As you run around this summer, entertaining visitors from away and going to fairs and concerts, you’re probably going to run into quite a few people holding clipboards and asking for your signature. They’re probably not just politicians trying to get themselves on the ballot: Instead, they’re hardworking volunteers gathering signatures to get something on the ballot. More than likely, they’re trying to undo one of several laws passed this session by the Democratic-controlled Legislature and signed into law by Gov. Mills.

It’s no simple task getting a piece of legislation up for a people’s veto vote: Activists need to collect at least 63,067 signatures by Sept. 19, the day the challenged laws would go into effect. That’s far more than is needed for candidates to get on the ballot, which helps explain why we don’t see an overproliferation of either people’s vetoes or citizen initiatives. Even in a small state like Maine, they’re expensive and difficult undertakings. It’s far easier to spread a few donations around and get a bill through the Legislature than it is to get something on the ballot.

This summer, activists have been focusing their energy on overturning three bills: L.D. 820, which allows for state taxpayer funding for abortions; L.D. 798, which limits exceptions to immunization requirements; and L.D. 1313, which effectively legalized physician-assisted suicide. Unless you’re intimately involved with these efforts, there’s no way to know how they’re going, but it’s getting to be crunch time – they only have a little more than five weeks to turn in those signatures.

It’s important to keep in mind that signing these petitions doesn’t necessarily signal your support of, or opposition to, the law in question. It just means that you believe the people ought to have a say in it. It simply gives a say in the legislative process to a wider swath of Mainers than just the Legislature and lobbyists in Augusta.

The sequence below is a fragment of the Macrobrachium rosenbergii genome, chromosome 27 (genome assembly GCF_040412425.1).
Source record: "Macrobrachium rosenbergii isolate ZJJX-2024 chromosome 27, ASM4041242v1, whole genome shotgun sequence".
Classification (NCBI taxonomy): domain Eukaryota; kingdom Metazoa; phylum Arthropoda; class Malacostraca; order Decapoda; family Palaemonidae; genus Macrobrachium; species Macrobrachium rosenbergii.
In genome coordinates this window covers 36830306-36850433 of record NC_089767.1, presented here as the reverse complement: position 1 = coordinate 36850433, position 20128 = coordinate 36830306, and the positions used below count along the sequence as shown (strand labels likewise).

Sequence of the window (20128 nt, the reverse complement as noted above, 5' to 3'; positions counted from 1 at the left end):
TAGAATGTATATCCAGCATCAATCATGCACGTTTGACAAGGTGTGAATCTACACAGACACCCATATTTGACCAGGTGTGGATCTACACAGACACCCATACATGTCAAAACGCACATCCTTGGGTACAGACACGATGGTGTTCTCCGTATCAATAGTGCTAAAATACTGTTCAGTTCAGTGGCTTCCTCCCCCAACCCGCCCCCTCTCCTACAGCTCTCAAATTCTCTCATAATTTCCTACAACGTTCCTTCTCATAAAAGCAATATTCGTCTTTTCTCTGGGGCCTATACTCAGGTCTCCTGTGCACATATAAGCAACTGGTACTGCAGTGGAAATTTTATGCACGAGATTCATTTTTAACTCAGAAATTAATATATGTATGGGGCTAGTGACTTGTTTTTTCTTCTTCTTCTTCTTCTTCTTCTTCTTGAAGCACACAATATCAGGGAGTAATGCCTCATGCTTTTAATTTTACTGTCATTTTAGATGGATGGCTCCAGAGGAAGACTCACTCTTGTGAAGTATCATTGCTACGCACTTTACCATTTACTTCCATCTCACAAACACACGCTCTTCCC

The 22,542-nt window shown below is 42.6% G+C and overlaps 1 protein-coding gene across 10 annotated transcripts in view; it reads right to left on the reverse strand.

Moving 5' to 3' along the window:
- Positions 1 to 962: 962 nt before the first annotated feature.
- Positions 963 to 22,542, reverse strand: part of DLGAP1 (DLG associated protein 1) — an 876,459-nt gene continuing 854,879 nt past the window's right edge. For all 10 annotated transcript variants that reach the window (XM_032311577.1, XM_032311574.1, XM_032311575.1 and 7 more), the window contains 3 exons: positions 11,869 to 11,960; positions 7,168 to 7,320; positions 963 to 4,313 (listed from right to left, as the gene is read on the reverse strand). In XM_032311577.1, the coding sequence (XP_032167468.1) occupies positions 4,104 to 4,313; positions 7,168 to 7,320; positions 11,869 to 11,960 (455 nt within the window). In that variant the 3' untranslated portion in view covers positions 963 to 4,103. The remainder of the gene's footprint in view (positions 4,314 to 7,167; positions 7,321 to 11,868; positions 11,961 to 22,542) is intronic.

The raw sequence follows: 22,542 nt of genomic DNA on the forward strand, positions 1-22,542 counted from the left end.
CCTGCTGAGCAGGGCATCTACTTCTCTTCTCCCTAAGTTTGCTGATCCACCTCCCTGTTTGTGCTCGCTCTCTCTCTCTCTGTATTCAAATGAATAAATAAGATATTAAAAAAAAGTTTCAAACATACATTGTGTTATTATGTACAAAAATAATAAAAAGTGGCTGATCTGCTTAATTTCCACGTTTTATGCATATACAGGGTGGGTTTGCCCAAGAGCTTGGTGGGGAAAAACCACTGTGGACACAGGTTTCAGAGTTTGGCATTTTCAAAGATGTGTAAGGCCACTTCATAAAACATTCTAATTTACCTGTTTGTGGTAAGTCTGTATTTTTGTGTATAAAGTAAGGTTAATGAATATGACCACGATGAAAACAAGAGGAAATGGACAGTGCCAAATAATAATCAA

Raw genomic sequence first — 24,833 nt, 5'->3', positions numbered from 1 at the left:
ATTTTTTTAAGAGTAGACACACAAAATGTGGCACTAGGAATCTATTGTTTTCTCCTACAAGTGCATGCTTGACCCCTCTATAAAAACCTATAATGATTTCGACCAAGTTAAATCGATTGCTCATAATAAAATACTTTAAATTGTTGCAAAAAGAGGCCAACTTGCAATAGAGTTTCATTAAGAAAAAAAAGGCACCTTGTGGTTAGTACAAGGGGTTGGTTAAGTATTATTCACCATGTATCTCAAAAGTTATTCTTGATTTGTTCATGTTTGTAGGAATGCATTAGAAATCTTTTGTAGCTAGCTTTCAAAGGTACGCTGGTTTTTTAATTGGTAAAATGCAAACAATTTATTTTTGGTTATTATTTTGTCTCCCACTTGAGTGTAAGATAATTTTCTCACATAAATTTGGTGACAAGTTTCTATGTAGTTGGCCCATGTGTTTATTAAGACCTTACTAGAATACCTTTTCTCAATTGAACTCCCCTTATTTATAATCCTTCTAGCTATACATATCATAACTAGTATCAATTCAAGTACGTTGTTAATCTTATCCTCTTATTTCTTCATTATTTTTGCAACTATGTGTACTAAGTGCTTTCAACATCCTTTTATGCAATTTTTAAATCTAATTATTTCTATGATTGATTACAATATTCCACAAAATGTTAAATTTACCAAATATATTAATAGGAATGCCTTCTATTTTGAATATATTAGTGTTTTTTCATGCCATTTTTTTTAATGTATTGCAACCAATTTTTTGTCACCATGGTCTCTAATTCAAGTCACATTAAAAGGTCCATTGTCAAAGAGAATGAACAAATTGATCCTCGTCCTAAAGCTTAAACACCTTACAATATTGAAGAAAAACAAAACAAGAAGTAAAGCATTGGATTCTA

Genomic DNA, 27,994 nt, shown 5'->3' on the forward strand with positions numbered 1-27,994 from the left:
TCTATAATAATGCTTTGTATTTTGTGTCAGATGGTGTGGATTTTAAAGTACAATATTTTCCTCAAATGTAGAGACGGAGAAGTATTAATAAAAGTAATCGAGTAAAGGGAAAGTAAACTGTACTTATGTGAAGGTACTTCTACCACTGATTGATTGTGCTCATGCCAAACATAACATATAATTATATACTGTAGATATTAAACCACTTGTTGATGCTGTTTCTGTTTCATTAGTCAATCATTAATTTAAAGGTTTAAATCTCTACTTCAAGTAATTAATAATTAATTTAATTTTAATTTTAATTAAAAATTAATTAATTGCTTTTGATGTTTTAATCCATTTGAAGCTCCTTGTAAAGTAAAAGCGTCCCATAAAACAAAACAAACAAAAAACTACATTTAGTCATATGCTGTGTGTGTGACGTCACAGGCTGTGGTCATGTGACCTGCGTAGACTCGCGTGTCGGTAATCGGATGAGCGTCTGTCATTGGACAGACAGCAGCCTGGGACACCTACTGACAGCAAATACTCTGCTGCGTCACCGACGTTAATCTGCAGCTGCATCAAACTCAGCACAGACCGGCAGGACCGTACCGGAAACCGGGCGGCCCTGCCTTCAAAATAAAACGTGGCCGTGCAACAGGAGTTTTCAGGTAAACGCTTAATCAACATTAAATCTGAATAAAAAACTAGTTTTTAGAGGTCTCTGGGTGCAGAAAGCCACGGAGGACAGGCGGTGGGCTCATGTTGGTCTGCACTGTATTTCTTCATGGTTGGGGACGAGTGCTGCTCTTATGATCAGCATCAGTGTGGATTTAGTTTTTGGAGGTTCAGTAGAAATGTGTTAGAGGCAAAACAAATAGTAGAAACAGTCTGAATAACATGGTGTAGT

The people’s veto process, like a citizen initiative, is a perfectly legitimate part of our democracy; if anything, it’s one that has been underutilized in recent years. It allows activists who collect the required number of signatures to put a hold on a certain piece of legislation and have a statewide vote on it, adding another layer of checks and balances to our democracy. Fundamentally, there’s absolutely nothing wrong with that, and no politician ought to be opposed to giving the people a say, win or lose.

If you’re a politician who’s discouraging people from signing a petition, you ought to be ashamed of yourself. Essentially you’re arguing that we, the people, ought to sit back and trust you to make our decisions for us, but that we can’t possibly be trusted to handle it ourselves. That’s not only patronizing, it doesn’t stand up to the straight-face test in a democracy, since voters are trusted enough to elect legislators in the first place. Moreover, in a state with a part-time Legislature and term limits, many legislators aren’t that much more experienced or knowledgeable than the average voter.


The people’s veto process isn’t an automatic death knell, either; instead, it’s an overtime period for legislation. Few sports fans would argue that, rather than playing overtime, the referees should instead simply award the win to whoever had the biggest lead in the game. If football worked that way, the Patriots’ comeback against the Atlanta Falcons wouldn’t have mattered and we wouldn’t have seen the most exciting Super Bowl ever.

If activists get a people’s veto measure on the ballot, then both sides get more time to make their case. With this additional time in front of a wider audience, special interests don’t have quite as much say and party leadership can’t simply depend on blind loyalty. It allows for real debate about the merits of a particular bill in a way that rarely happens in the State House. That’s why, although one can’t expect a bill’s supporters to be thrilled with a people’s veto, they shouldn’t be afraid of it: They still have every opportunity to win.

Even if the people’s veto wins, proponents can always take another pass at a bill. Sometimes these campaigns revolve around very specific flaws, not the general concept, allowing the opportunity for a second draft. That can lead to a better bill, rather than a piece of partisan legislation rushed through so someone can score political points. People’s vetoes enhance our democracy, rather than subtracting from it, and we should welcome the chance for all citizens to get a say in the legislative process.

Jim Fossel, a conservative activist from Gardiner, worked for Sen. Susan Collins. He can be contacted at:

Twitter: jimfossel

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